Captain Alexander Cornelissen and First Officer Peter Hammarstedt are alleged to have broken rules that prohibit anyone from coming within 900 metres of the hunt unless they have an observer's permit.Translation: They were getting close enough to take extremely gory photos of adorable baby seals being beaten to death with clubs.
Canada's fisheries minister denies he has handed anti-sealing forces a win with Saturday's storming and seizure of a militant conservation group's boat.Translation: The Canadian people are about to pay in the courts, in the European parliament and in international public opinion for a short term propaganda boost for the Conservative Party in the Maritimes where they are desperate to improve their standing.
"No, we haven't handed them a gift at all," Loyola Hearn told CTV's Question Period on Sunday.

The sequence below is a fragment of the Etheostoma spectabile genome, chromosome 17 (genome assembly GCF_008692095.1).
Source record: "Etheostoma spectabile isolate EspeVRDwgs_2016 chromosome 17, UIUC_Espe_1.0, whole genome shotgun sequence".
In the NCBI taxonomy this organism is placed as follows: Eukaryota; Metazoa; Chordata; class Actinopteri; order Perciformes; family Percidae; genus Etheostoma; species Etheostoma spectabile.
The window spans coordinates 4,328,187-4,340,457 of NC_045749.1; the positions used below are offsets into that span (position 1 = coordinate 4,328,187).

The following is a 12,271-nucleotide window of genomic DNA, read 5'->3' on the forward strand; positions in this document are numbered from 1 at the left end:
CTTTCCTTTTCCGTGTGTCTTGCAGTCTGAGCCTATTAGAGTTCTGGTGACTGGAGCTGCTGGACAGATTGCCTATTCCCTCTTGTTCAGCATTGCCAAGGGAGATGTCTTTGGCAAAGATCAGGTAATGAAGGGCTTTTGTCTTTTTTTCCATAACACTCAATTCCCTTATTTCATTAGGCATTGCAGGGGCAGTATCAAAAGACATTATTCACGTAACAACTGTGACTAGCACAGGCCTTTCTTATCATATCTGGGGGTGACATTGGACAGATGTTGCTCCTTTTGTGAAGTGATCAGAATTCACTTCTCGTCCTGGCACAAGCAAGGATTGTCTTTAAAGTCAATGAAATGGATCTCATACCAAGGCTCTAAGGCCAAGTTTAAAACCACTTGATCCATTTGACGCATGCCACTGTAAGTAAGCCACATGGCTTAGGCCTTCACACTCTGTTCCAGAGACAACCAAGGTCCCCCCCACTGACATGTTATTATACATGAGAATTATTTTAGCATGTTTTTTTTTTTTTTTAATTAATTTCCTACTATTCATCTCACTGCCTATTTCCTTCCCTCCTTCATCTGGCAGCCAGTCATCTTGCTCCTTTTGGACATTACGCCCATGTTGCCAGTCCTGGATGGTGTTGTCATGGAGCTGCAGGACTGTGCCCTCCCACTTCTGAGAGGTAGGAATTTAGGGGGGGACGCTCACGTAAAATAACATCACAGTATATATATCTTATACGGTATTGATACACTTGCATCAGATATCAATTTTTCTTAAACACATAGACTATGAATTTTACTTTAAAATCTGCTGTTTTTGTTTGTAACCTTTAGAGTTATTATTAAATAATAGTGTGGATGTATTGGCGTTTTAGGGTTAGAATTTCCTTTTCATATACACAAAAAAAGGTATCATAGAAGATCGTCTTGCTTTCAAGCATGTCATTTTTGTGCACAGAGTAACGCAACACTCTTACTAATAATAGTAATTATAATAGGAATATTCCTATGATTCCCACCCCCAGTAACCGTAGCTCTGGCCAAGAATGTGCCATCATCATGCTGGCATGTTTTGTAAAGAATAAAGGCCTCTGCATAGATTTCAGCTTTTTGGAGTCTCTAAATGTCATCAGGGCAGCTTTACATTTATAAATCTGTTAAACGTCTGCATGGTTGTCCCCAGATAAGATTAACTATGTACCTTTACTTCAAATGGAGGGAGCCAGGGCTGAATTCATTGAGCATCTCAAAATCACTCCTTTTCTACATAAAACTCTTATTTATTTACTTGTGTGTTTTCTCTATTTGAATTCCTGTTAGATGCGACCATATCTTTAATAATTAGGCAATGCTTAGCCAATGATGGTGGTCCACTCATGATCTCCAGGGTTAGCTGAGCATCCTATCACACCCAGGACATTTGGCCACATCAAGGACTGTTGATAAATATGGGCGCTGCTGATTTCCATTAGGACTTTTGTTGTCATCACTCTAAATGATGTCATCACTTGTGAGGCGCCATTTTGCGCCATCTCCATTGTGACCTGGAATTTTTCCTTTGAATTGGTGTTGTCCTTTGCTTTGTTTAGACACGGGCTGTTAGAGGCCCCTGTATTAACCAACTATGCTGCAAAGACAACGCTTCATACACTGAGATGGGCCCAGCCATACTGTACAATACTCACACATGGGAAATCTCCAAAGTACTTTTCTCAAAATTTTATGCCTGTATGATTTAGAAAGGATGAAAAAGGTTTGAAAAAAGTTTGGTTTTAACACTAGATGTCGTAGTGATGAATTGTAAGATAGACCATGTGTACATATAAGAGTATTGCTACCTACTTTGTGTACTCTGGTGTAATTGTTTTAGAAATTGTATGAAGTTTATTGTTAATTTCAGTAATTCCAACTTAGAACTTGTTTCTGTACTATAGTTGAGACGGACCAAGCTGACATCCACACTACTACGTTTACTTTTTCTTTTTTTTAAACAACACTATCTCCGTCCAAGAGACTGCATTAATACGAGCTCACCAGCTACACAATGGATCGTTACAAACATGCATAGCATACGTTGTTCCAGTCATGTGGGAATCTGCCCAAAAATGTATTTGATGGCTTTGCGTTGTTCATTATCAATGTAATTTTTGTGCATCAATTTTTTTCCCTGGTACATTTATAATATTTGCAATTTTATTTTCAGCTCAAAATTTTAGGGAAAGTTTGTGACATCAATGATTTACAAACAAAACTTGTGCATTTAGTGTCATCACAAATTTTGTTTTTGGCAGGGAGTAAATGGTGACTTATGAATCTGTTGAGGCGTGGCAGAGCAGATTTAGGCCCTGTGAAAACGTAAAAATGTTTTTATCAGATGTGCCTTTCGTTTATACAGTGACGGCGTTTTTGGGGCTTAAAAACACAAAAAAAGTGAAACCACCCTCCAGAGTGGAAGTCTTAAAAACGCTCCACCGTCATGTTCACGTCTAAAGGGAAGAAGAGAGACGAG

- Alberta government already watering down royalty changes
One of the authors of the Hunter Report flatly called the Royalty changes as originally enacted a snow job - now they're been watered down even more, changes primarily benefiting the biggest players. Anybody surprised?
- Panhandlers outside of Wal-Marts make more money than the cashiers working inside them
And they don't have to wear cheesy blue smocks either.
- There's a very, very slight chance that our planet will be sucked into a black hole in June
CERN sued over remote possibility that the Large Hadron Collider could destroy the Earth.
- "You're under arrest, for thinking about committing a crime."
New brain scans could give scarily specific answers to the question 'What are you thinking?'
- The great switcheroo
In order to win the nomination McCain had to out-Republican all the other candidates - now he has to convince the rest of America that he's a Republican in name only.
- Bill Moyers on Journalism
If the rest of the MSM was this good there'd be no need for the blogosphere.
Big Business promote the teaching of crappy novels
'If you want our grant money, teach Ayn Rand.'
- UBC students file human rights complaint
Is a lack of affordable housing a human rights violation?
Friday, April 11, 2008